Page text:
A Dietary Expert Discusses the Important Aspects of Ketogenic Eating
To address some frequently asked questions about the keto diet, we talked to Jenn Newkirk, a Dietary Educator at Renown Health. Jenn provides valuable information on the keto diet and makes some additional dietary recommendations to keep you feeling as healthy as possible.
When reading the nutrition facts on a food or drink item, fat is one of the components that we are drawn to analyze because of the negative stigma that generally surrounds it. The keto diet, however, focuses on high-fat consumption combined with minimal carbohydrate intake.
What exactly is the keto diet?
The ketogenic diet is a dietary pattern very low in carbohydrates, moderate in protein, and very high in fat. Most keto diets reduce carbohydrates to less than 50 grams a day and can be as low as 20 grams.
What types of foods and what amounts does the keto diet include?
There is no one standard ketogenic diet, but the breakdown is typically 70-80% fat, 10-20% protein, and 5-10% carbohydrates. This type of diet is very high in fat and therefore includes foods such as butter, cheese, heavy cream, oils, nuts, avocados, seeds; protein such as eggs, bacon and fish; and low carb green vegetables like spinach. The diet excludes carbohydrate foods like beans, rice, all grains and bread products, potatoes, milk, yogurt, cereals and fruit.
What is a “State of Ketosis?”
Our bodies like to use carbohydrates (glucose) to give us energy. When you do not provide your body with enough carbohydrates as in the case of ketogenic diet, it switches to an alternative fuel called ketones which is produced by the liver from stored fat. Ketosis is simply a state in which the body switches to the breakdown and burning of fat instead of carbohydrates to give you energy.
What are the benefits of the keto diet?
Well for starters, we have known for quite some time that the ketogenic diet is very effective at decreasing seizure activity in those with drug resistant epilepsy and we still advocate for this diet as medical nutrition therapy for patients.
There is also some evidence pointing towards the ketogenic diet’s use for weight loss and improving other health parameters such as insulin resistance, high blood pressure, and elevated cholesterol and triglycerides levels. As far as weight loss goes, there are a few ideas on why this diet may be helpful. Eating high fat foods improves satiety which may decrease cravings and help to control one’s calorie intake. It takes more energy for the body to turn fat and protein to glucose increasing one’s metabolism and some appetite hormones may be regulated decreasing hunger. These are some theories of why the keto diet may be successful in its use for weight loss although they have not been supported in research.
What risks does the keto diet pose?
One of the major safety concerns about the ketogenic diet is that there is a lack of research in humans on the effect and use long-term. Some negative side effects of using this diet include decreased kidney function and risk for kidney stones, osteoporosis, and increased uric acid levels (a risk factor for gout). Also, anytime a major food group is removed or severely restricted, there is potential for nutrient deficiencies. Lastly, adherence to such a strict diet may also be a cause for concern as maintaining a very high fat intake and avoiding enjoyable foods like fruit or sweet potatoes may not be realistic for many.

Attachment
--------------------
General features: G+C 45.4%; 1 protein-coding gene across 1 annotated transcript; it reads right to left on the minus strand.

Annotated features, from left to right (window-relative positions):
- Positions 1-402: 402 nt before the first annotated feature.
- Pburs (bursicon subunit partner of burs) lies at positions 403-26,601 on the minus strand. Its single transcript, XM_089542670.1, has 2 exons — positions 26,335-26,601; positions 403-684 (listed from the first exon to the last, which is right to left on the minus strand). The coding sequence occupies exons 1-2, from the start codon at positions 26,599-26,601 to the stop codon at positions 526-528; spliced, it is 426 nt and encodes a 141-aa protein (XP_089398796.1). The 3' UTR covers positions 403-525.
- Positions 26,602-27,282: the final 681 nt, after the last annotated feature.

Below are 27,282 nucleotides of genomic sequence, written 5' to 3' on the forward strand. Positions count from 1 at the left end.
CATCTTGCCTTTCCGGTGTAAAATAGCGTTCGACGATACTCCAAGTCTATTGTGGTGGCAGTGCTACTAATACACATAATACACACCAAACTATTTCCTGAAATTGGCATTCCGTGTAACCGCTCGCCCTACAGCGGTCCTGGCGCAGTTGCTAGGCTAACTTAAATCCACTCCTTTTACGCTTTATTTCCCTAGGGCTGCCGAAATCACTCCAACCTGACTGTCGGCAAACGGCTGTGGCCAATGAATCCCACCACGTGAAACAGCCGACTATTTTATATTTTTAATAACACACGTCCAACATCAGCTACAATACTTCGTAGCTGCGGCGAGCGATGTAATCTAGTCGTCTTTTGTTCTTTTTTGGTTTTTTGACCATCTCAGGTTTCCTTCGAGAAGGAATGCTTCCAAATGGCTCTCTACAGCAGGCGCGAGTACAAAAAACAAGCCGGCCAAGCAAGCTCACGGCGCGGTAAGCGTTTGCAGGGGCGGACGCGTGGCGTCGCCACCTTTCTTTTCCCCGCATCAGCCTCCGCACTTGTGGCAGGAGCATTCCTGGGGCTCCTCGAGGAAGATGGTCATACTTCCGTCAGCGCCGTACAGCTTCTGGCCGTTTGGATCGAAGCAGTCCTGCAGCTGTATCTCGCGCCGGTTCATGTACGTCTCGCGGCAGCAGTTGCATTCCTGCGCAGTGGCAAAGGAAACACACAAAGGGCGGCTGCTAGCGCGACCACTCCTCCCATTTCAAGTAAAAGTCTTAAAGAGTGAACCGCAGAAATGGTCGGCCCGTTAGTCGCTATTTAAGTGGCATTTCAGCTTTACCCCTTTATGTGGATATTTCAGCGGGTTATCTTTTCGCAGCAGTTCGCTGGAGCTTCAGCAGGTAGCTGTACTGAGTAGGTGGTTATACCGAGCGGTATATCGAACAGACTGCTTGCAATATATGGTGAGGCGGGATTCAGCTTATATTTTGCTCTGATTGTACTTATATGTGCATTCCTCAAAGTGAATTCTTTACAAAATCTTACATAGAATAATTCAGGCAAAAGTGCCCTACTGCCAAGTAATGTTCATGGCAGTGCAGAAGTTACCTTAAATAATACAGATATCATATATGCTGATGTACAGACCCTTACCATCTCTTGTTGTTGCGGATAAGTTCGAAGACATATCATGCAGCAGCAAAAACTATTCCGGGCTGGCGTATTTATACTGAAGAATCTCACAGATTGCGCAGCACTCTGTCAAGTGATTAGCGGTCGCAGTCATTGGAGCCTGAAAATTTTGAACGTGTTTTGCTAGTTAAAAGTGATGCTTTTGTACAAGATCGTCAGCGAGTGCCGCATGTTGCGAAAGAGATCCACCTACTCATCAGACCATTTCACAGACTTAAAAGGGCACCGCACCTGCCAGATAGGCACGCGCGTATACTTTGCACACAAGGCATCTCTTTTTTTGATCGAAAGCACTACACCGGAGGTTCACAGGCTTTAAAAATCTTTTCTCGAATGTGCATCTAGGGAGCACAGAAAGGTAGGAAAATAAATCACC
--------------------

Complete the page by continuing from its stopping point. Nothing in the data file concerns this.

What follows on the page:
Is there a diet/way of eating that you recommend in place of the keto diet that may have fewer risks?
Unlike the ketogenic diet, the Mediterranean diet is one that has been studied for a long period of time and may also offer a host of other health benefits including improved brain health, lower risk for cancers, a decreased risk for heart disease, and diabetes prevention and control. The Mediterranean diet, when used in conjunction with calorie restriction, may also support healthy weight loss. If someone is still interested in following a lower carbohydrate diet pattern, I suggest they focus on avoiding processed and refined carbohydrates and work with a dietitian to fine tune the dietary pattern that fits best with their lifestyle and preferences because diets are not one size fits all.
Are there certain health conditions one might have where they should avoid the keto diet?
Individuals with diabetes taking certain medications should speak to their doctors prior to starting a ketogenic diet as there are some risks associated in this specific population. Those with kidney or liver diseases should also speak to their doctors before starting a keto diet as there is some concern if the diet is safe for people with these conditions.
Does the keto diet have an impact on the amount of physical activity one should be engaging in?
After starting a restricted carbohydrate diet, some individuals may experience what is called the “keto flu”; a group of symptoms including fatigue, irritability, headaches, constipation and hunger. If experiencing these symptoms it is likely best to limit strenuous physical activity, but once resolved exercise should be incorporated as part of a healthy lifestyle.
Anything else you would like to add?
When looking to start a diet or change your eating habits, it is important to find something sustainable. I am a firm believer in the “all foods can fit in moderation” diet plan, but it’s important you find what works best for yourself and your personal preferences. Lastly, if you choose to follow the ketogenic diet, remember that although it is high in fat, it is not an excuse to eat all the bacon, cheeseburgers and butter you’d like! You’ll need to include foods like olives, oils, avocados and nuts/nut butters for healthier fat options and to include a variety of foods allowed to ensure adequate intake of fiber, B vitamins, and minerals.